ETSI to explore adopting MirrorLink as technical specification
The Car Connectivity Consortium (CCC) and the European Telecommunications Standards Institute (ETSI) has announced a cooperation agreement to formally explore MirrorLink, created by the Consortium, as an official ETSI Technical Specification.
ETSI's standards underline much of the most widely used and popular technologies in the world, including electronic signatures, smart cards, DECT and GSM. It has brought together car industry stakeholders to form its intelligent transport systems (ITS) technical committee in order to address connected cars.
The ITS committee is leading the drive for achieving global standards for cooperative ITS, which has significant potential through vehicle-to-roadside and vehicle-to-vehicle communications. Two of the committee's standards have already been published as European standards.
MirrorLink is a connected car technology that brings smartphone content to the car's dashboard, adding large icons and smart technology that can identify if a car is in motion or is parked. It is designed for interoperability with various cars and smartphones, and is the only OEM- and OS-agnostic technology without a single entity holding a controlling stake.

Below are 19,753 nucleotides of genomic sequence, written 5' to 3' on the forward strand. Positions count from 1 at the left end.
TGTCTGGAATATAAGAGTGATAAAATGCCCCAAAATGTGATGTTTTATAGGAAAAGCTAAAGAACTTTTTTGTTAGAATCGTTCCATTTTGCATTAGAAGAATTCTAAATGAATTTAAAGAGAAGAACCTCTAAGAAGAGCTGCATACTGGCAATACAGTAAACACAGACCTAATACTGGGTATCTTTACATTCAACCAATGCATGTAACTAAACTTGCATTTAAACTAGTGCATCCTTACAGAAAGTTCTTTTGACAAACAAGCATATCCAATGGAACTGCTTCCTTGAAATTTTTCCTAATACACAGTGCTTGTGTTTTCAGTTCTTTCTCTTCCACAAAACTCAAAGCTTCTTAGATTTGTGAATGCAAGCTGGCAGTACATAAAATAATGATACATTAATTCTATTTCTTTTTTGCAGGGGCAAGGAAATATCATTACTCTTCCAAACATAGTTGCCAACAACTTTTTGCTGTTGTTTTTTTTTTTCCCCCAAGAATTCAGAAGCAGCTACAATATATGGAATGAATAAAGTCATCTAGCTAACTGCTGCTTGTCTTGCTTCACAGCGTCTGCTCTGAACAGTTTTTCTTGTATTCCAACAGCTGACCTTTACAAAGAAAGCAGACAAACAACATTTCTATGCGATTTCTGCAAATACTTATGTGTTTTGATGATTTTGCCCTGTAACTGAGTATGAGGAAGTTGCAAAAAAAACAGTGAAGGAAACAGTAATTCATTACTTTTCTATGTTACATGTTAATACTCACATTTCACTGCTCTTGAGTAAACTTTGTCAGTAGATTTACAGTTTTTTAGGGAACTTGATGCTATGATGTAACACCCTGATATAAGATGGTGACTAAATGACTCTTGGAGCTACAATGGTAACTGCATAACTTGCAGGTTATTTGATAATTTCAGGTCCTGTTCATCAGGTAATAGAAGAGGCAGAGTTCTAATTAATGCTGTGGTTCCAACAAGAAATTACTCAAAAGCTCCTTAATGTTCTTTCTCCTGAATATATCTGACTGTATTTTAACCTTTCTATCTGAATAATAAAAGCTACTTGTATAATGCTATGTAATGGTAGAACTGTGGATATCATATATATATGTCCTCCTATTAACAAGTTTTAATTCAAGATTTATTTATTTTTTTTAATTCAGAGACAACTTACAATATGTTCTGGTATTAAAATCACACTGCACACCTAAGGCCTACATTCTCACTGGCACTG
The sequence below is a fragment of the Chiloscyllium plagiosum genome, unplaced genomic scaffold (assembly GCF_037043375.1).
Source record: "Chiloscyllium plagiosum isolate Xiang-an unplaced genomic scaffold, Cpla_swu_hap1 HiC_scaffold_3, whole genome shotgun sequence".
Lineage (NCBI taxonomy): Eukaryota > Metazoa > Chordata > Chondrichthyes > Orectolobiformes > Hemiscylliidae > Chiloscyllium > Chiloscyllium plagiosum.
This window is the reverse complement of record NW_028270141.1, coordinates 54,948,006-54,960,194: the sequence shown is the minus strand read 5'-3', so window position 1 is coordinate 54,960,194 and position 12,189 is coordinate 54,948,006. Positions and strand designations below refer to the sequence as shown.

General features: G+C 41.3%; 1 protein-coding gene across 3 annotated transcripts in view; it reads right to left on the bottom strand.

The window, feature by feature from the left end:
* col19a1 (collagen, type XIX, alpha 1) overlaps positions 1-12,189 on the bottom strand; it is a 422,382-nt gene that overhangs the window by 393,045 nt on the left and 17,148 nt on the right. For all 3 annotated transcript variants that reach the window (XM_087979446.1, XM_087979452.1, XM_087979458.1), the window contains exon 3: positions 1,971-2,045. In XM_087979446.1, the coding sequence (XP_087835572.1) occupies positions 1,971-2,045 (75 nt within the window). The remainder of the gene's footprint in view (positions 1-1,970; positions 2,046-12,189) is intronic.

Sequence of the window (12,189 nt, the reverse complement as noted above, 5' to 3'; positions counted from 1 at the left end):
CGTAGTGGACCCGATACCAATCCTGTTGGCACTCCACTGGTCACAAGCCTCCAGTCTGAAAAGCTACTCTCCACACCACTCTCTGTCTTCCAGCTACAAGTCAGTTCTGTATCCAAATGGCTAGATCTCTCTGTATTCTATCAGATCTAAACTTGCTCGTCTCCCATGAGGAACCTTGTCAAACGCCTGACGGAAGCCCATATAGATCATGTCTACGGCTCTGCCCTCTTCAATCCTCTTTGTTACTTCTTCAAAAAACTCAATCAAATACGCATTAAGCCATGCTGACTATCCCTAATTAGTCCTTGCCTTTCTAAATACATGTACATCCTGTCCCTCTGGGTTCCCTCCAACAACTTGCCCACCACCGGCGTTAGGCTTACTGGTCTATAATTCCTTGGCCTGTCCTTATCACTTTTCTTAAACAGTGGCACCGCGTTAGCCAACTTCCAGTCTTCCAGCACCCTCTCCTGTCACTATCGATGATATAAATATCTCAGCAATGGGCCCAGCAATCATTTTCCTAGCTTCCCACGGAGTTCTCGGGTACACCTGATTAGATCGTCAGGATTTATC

Luis Jorge Romero, Director-General of ETSI, said: "MirrorLink's capacity to increase safety on today’s roads by safely connecting smartphone apps and vehicles makes it a compelling candidate for ETSI’s portfolio of standards. MirrorLink is also in line with ETSI's mission to remain on the forefront of future technologies and to improve life for the next generation of world citizens."
Alan Ewing, President and Executive Director of the CCC, said: "The CCC is very pleased to enter a co-operation agreement with ETSI because it serves as important validation for MirrorLink's wide-reaching car tech capabilities.
“With millions of MirrorLink-enabled handsets and vehicles already in use on European roads alone, the public has demonstrated not only demand for intuitive connected car technologies, but an eagerness to do their part in reducing distracted driving,” he added.